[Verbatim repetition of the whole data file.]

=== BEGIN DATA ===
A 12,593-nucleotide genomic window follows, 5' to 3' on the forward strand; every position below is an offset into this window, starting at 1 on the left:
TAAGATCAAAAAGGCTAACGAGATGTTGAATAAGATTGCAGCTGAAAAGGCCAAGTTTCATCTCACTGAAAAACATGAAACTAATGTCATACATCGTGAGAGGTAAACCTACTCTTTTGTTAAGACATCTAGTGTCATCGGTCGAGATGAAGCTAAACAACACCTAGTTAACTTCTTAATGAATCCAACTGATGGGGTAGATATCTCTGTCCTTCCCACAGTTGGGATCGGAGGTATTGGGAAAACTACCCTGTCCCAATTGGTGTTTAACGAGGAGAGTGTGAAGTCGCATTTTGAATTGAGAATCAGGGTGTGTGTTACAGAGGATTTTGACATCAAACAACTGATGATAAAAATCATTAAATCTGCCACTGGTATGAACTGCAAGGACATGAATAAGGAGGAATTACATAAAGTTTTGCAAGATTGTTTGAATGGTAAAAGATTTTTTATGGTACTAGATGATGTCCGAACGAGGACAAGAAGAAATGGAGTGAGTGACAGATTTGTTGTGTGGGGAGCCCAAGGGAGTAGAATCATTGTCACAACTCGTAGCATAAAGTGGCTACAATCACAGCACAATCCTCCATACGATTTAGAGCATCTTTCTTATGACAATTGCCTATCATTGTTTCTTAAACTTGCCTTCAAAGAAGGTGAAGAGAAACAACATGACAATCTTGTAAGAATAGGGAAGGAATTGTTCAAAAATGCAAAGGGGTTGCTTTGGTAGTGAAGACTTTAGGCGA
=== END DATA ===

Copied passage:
A 12,593-nucleotide genomic window follows, 5' to 3' on the forward strand; every position below is an offset into this window, starting at 1 on the left:
TAAGATCAAAAAGGCTAACGAGATGTTGAATAAGATTGCAGCTGAAAAGGCCAAGTTTCATCTCACTGAAAAACATGAAACTAATGTCATACATCGTGAGAGGTAAACCTACTCTTTTGTTAAGACATCTAGTGTCATCGGTCGAGATGAAGCTAAACAACACCTAGTTAACTTCTTAATGAATCCAACTGATGGGGTAGATATCTCTGTCCTTCCCACAGTTGGGATCGGAGGTATTGGGAAAACTACCCTGTCCCAATTGGTGTTTAACGAGGAGAGTGTGAAGTCGCATTTTGAATTGAGAATCAGGGTGTGTGTTACAGAGGATTTTGACATCAAACAACTGATGATAAAAATCATTAAATCTGCCACTGGTATGAACTGCAAGGACATGAATAAGGAGGAATTACATAAAGTTTTGCAAGATTGTTTGAATGGTAAAAGATTTTTTATGGTACTAGATGATGTCCGAACGAGGACAAGAAGAAATGGAGTGAGTGACAGATTTGTTGTGTGGGGAGCCCAAGGGAGTAGAATCATTGTCACAACTCGTAGCATAAAGTGGCTACAATCACAGCACAATCCTCCATACGATTTAGAGCATCTTTCTTATGACAATTGCCTATCATTGTTTCTTAAACTTGCCTTCAAAGAAGGTGAAGAGAAACAACATGACAATCTTGTAAGAATAGGGAAGGAATTGTTCAAAAATGCAAAGGGGTTGCTTTGGTAGTGAAGACTTTAGGCGA